Music has always been an intrinsic part of my life; the ever-playing soundtrack, sometimes soaring, sometimes almost muted and indistinct in the background, but ever and always present. Certain times in my life, though, have been marked with specific music awakenings. These are times when either a shift in my musical palate has occurred, or a band/artist, or a cluster of bands/artists, have taken such a hard hold of me, shaken and stirred up my soul, that part of me changes because of the music. As a writer I find myself drawn to those kind of moments to attempt to write about, to capture a time, a story, a group of characters, that are moved in that same way. The action of it, the evolution, it is not always for good, and it is not always for bad, it just is. Music is never the angel versus devil scenario of old cartoons, but more of a presence, a kick in the gut, and a scream to a whisper to do something different, to take some kind of a risk.
Arcade Fire’s album Funeral came to me during one of my musical awakenings. I was still shedding the skin, and crushed velvet and flannel plaids, of my nineties self. I had hung on to that girl a little longer than necessary, still clinging for life to all my favorite female singer-songwriters. Lilith Fair was in my bloodstream as I shook off a bad marriage, toyed with my sexuality, and worked on recovery from an eating disorder. In some ways I was also stripping off layers of skin, exposing once hidden scars from a girl who had horrors in her past that she rarely spoke on. Perhaps it was my time to try and trust the opposite gender again, or maybe again is inaccurate, more like for once in my life. In what felt like overnight I was falling in love with bands of boys and men, not boy bands, but male voices and their lyrically told stories. I had not forgotten my women of music, nor would I ever, but I was falling hard and heavy for some of the men.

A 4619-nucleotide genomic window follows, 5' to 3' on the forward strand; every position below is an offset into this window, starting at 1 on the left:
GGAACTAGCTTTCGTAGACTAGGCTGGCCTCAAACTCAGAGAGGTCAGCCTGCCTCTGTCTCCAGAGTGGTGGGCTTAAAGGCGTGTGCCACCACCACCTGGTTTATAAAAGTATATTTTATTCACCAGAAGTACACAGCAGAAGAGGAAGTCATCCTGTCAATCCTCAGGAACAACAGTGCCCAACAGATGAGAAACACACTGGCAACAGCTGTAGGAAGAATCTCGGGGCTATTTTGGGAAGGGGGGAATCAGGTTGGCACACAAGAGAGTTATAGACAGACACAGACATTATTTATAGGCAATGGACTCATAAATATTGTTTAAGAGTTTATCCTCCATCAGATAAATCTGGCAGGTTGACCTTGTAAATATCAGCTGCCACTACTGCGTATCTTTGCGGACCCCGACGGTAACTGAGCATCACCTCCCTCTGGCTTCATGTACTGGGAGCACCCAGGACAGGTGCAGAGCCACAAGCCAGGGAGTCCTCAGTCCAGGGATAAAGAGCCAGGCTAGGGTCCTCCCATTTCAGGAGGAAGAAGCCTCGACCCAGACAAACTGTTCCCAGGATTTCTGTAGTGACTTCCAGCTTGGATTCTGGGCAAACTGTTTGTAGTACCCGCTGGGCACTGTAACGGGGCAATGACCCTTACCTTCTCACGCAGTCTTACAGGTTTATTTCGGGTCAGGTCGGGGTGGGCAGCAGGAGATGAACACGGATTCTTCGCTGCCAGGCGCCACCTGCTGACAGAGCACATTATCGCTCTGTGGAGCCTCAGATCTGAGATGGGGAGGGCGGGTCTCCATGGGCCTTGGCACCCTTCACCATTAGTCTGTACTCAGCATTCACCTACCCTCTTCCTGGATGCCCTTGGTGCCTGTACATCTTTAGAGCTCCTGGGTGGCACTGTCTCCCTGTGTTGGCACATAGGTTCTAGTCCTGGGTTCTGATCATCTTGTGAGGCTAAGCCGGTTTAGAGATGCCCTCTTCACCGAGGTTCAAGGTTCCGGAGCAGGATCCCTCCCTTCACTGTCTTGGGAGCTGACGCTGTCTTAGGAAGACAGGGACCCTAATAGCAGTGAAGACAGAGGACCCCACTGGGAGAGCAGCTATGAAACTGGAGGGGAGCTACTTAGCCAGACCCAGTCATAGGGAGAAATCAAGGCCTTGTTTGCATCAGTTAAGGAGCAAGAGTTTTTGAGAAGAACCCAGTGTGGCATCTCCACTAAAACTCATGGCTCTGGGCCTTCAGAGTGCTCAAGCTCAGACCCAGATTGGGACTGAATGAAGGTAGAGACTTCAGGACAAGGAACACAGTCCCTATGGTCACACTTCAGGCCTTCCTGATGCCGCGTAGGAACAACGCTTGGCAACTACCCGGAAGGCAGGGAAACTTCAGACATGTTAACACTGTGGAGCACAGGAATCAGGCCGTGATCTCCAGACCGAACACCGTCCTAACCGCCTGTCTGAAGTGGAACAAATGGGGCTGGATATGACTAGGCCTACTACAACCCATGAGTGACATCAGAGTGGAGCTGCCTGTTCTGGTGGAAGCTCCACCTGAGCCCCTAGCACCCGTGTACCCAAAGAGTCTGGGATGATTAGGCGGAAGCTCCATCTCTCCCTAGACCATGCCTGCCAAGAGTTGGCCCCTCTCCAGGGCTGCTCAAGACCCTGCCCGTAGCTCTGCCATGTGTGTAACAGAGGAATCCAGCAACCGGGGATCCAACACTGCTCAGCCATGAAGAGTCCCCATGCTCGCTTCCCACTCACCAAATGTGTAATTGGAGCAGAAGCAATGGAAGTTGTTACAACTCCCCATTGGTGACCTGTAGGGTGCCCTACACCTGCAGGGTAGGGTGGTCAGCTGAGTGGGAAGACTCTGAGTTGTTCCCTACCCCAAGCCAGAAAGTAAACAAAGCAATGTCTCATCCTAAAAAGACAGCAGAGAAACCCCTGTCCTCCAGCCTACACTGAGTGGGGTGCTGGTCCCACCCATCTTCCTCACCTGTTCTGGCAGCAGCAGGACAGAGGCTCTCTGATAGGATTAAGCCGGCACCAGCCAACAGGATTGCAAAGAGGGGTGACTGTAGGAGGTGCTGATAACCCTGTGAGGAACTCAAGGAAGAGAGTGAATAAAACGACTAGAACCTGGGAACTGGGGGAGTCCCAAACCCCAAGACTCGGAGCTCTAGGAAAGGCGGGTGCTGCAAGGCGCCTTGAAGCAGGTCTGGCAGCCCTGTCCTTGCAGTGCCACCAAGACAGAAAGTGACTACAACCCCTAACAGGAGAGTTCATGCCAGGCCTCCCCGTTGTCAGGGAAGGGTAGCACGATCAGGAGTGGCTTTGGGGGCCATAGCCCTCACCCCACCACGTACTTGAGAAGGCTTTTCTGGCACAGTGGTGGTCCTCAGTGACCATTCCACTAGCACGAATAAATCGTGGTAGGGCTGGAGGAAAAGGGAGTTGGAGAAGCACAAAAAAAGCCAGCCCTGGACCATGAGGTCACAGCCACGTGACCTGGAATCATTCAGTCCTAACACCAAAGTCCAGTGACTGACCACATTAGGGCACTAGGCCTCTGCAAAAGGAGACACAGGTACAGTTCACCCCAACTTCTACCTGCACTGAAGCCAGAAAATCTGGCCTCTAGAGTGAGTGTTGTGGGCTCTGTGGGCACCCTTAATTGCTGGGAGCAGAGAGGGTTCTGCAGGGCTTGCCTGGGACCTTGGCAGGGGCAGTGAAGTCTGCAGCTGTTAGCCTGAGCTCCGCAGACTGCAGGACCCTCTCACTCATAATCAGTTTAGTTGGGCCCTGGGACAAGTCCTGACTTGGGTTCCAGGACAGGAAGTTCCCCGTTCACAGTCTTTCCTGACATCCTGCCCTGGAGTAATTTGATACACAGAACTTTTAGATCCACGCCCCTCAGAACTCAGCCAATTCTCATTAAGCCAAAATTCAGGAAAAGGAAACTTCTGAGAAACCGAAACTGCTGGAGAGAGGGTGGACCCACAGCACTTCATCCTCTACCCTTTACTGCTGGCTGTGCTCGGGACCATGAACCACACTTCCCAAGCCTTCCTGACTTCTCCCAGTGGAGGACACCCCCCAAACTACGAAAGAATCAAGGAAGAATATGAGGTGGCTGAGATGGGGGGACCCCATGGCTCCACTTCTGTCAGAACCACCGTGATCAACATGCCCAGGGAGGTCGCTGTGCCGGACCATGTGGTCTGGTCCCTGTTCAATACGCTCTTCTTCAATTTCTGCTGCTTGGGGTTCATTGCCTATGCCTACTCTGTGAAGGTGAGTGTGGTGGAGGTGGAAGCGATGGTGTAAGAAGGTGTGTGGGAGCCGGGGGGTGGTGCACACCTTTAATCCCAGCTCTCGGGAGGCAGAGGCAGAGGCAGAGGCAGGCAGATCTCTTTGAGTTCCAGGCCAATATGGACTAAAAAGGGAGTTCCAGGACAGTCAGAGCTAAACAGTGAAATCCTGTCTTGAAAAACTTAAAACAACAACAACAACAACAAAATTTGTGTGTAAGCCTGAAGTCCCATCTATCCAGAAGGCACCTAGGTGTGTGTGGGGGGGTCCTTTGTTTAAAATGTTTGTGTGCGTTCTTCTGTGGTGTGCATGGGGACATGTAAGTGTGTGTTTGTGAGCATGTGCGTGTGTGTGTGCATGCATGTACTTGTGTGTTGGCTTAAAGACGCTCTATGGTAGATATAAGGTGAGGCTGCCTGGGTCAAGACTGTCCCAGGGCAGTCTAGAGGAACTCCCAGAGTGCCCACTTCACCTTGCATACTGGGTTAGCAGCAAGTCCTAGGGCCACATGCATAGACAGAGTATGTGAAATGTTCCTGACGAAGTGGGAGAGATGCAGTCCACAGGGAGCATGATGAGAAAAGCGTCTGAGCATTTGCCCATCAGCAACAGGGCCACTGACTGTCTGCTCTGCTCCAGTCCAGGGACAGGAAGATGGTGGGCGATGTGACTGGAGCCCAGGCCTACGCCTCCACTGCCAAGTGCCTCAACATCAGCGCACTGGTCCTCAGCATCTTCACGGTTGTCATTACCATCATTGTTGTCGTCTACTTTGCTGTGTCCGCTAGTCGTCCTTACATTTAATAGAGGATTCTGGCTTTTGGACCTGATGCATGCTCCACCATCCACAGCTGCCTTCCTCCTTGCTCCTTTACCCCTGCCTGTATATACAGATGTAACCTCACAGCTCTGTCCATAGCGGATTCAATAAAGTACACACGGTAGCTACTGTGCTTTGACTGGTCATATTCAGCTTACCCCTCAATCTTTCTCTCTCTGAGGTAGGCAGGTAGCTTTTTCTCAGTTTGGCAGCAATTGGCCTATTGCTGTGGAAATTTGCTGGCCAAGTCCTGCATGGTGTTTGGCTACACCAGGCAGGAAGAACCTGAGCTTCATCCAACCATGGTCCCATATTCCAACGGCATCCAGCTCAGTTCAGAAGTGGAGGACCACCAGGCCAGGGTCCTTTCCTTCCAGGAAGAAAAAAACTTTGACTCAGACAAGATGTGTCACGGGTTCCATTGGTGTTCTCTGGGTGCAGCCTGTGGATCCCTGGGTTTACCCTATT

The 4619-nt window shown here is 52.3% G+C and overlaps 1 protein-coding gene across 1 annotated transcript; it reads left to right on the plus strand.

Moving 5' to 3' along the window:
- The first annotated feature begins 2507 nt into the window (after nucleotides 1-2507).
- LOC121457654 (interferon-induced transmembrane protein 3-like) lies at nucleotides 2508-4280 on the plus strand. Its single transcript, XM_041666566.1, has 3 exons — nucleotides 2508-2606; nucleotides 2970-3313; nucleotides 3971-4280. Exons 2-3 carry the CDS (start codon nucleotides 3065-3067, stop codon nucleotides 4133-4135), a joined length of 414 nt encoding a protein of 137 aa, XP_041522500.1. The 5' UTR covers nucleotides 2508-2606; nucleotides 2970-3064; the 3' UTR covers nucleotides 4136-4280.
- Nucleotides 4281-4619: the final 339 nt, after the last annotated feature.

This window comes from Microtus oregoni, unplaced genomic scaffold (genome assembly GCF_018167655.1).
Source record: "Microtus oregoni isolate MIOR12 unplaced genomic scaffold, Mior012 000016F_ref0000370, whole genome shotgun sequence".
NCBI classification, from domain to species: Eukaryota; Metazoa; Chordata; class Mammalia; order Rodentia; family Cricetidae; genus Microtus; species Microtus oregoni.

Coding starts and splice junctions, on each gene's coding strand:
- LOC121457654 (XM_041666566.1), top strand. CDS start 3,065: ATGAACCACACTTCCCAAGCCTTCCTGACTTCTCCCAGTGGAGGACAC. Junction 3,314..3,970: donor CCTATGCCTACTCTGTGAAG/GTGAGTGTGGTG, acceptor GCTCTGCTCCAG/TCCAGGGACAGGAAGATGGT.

There is a stack of music that came about during that year which Funeral is part of. It is the one, from the stack, which is played the most often, and the one that may just resonate more now than when I first discovered it. The songs on this album are both healing and heartbreaking, to me. I cannot listen to the entire album without tearing up at least once, often not just tearing up, but all out sobbing in that red-faced, snot-inducing ugly kind of way that ALWAYS feels better afterwards (back to the healing part, I suppose). The songs on this album are chills inducing, the all-over kind that are visible on the surface of the skin, but can also be felt in the pit of one’s stomach and in the center of one’s chest. There are memories that unhinge while listening to these songs, and feelings that unravel.
For instance, Neighborhood #1 (Tunnels) reminds me of my childhood best friend, the younger brother of the two that lived next door, and how we would build blanket forts and string up cans to throw across my driveway and use as makeshift telephones, and how we both were surviving broken families and unnamed pain that we recognized in each other, but never, ever talked about. Instead we played with Star Wars figures, buried pictures we deemed as magic in my backyard, and set-up elaborate lives in my obnoxiously large dollhouse my Grandparents had given me. I remember him and wonder how it would have been if we had still been neighbors through our adolescence. Would it have changed us? Would we have grown apart, or become closer? Would we have fallen in love? Would we have broken one, or the others, heart?
Whereas Wake Up reminds me of my oldest daughter and our weekend at Coachella together, and how it was one of a sparse few moments since her adolescence that we bonded. Always so close when she was younger and it was just the two of us, we had split apart for various reasons, some of them organic – the typical breaking apart of mother and daughter in the teen years, that necessary rebellious split, and some of it because of my now ex-husband, her stepfather, who had once treated her so wonderfully, but had turned cold and cruel in part because of her growing-up, in part because of his illness and addictions, and what they did to him. She blamed me, and to some extent it was deserved, though she never came out and said it, but I felt it nonetheless. But he was gone and we were off to a music festival, just the two of us, and I could feel her starting to forgive me. We had both made mixes for the ride to the desert, and Wake Up had wound up on both of our playlists.
There are other stories to other songs, each one on this album thick and sticky with meaning and memory, to me. Funeral will forever reside on the list of my all-time favorite albums, ALWAYS.
Neighborhood #1 (Tunnels) :: Arcade Fire